A thatch that can last up to 400 years...

 
   
     
 
 

This is a roof made using a seaweed called eelgrass. It's one one of the traditional homes on the island of Læsø in Denmark. The timber used in this house is from a ship that ran aground on the island in the 1860s.

In the Middle Ages the island of Læsø became famous for its salt industry. Hundreds of salt kilns were built on the island requiring constant fuel to refine the salt.

   
       

But the island's finite natural resources, feeding hundreds of salt kilns, eventually led to its deforestation. This left the islanders with no timber for construction so they built their homes from driftwood and eelgrass. Because the seaweed and timber had been impregnated with saltwater the seaweed homes were not susceptible to decay, standing virtually unaltered since the 1600s.

In the 1930s a disease attacked the Island's eelgrass making it difficult to maintain the roofs. This marked the decline of this type of roofing on the island. In the late 18th century there were 250 homes and farms thatched with seaweed, now there are only 19. In 2009 a heritage project to save Læsø's seaweed homes was established. Part of the project was to teach farmers in the south of Denmark to harvest and prepare eelgrass. A so called 'Seaweed Bank' was created to provide the materials to re-thatch the remaining homes.

Because of the high concentration of salt in eelgrass it doesn't burn and has a very long lifespan. A seaweed roof typically lasts 200 years, some have lasted as long as 400 years. At about 5,000 DKK/m2 ($90/sq.ft) the seaweed costs 4 times more that Denmark's straw thatching which lasts some 30-40 years.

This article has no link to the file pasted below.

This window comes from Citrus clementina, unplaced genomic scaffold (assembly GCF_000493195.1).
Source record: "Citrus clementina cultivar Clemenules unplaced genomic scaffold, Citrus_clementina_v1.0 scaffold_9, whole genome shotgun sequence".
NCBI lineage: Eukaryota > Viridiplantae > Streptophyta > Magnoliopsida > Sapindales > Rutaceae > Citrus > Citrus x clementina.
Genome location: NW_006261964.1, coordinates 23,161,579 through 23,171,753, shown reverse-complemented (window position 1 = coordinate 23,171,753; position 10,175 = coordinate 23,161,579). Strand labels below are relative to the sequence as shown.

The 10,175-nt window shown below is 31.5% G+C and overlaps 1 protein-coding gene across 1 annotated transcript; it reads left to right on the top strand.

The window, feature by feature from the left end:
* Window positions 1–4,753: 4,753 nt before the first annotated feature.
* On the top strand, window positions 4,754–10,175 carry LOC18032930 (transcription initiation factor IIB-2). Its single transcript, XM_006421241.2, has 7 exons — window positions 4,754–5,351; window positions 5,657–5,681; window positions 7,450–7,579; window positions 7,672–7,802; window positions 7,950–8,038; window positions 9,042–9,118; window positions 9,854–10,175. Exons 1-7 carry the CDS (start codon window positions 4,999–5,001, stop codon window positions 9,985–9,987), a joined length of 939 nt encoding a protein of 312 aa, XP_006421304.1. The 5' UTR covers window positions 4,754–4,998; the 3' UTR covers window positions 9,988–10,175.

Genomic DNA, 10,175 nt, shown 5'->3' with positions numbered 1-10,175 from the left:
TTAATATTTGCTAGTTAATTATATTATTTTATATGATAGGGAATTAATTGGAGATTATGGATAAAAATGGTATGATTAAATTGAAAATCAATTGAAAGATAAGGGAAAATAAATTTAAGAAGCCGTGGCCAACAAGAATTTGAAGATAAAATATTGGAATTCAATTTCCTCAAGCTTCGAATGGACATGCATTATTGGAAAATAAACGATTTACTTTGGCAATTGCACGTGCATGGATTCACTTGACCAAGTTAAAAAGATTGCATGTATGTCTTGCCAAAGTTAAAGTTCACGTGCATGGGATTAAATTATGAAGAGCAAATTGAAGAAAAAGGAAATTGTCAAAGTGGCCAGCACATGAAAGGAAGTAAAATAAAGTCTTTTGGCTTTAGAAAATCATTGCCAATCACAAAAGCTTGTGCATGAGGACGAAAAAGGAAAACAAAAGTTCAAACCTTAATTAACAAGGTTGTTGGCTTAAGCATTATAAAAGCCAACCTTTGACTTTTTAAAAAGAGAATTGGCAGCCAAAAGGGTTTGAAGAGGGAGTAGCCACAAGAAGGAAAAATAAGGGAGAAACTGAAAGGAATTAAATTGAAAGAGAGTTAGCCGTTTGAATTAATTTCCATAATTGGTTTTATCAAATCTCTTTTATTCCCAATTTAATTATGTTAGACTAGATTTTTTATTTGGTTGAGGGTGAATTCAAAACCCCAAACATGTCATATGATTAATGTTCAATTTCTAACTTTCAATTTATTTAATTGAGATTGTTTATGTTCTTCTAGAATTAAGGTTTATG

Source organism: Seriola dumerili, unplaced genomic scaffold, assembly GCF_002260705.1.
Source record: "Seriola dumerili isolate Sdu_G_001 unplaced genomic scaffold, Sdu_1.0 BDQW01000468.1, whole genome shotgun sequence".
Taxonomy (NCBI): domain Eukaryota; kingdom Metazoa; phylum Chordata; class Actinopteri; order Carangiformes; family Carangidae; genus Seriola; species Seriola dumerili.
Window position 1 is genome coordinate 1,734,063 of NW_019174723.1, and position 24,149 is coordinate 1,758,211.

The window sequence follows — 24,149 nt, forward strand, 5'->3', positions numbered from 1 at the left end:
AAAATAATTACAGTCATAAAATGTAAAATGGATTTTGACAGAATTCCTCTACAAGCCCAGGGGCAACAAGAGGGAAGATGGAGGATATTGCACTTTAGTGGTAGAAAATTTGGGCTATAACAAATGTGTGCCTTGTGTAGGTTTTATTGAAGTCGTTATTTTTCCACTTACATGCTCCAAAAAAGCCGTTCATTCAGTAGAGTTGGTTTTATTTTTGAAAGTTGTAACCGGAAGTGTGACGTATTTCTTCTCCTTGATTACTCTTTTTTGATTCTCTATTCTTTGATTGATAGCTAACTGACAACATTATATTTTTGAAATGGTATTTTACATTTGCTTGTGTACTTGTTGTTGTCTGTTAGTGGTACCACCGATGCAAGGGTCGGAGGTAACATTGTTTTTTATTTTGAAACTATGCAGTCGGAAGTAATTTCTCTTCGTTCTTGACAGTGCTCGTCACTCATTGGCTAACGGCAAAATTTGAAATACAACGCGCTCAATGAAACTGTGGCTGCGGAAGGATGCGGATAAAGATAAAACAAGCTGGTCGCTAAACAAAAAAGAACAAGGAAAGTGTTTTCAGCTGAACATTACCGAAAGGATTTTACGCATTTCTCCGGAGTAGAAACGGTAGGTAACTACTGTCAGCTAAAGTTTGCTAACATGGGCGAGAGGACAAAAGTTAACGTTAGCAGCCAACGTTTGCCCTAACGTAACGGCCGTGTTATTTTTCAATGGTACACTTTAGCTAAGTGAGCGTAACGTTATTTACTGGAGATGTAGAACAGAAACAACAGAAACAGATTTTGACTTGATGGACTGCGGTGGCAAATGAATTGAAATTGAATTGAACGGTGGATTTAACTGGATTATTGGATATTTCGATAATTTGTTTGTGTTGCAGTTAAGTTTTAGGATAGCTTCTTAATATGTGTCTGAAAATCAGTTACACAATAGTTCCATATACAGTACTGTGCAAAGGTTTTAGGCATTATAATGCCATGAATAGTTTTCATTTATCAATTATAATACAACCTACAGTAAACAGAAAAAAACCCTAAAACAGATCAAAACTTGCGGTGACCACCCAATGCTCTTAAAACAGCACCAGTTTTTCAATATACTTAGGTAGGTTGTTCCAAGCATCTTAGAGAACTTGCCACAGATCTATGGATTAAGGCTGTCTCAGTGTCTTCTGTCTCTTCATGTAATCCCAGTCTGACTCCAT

Click 1 to 4 to see the thatching steps

 

Normally thatching a roof would be done in a day with the help of the entire community, just like the gassho-zukuri homes in Japan. Up to 100 women twisted long drop-shaped bundles, called 'vask' (wash), of seaweed with a long thin neck [see picture No.1 right]. The vask were wound around the lower three rafters [No.3]. This formed a thick bank of woven seaweed.

Over the rest of the rafters, up to the ridge, a layer of branches are laid to act as a barrier for loose seaweed to rest on [video]. The loose seaweed is held in place by the bank of vask on the lower rafters. As the loose seaweed is laid it is trodden down to bind and compress it. A ridge of turf is laid [No.4] which eventually binds together with the seaweed. Finally the hanging eelgrass is trimmed [No.5] to open out the windows.

Initially the roof is not waterproof but because it is very thick water doesn't penetrate the building. In about a year the roof goes silvery grey, solidifies and becomes waterproof with plants establishing themselves in the thatch. As the roof ages the mass becomes solid.

   
   

 

 

 

 
   
   
 
 

Part of the project to save the homes, and the knowledge almost lost to build them, has been to use eelgrass in a contemporary design.

The idea of this new cottage is to help build a deeper knowledge about seaweed as a building material, a natural, non-toxic, non-itching, non-smelling, locally-sourced, CO2-neutral building material, with comparable insulation properties to mineral wool.

In this design (right) the seaweed is used as an insulating wall panel with additional sausage shapes on the exterior, not to provide a waterproof membrane but as insulation.

Video No.1 is a presentation (in English) about the history of the seaweed thatched homes including film of the thatching process.

In video No.2 the architect of the contemporary seaweed home discuss the design and materials (in Danish with English subtitles).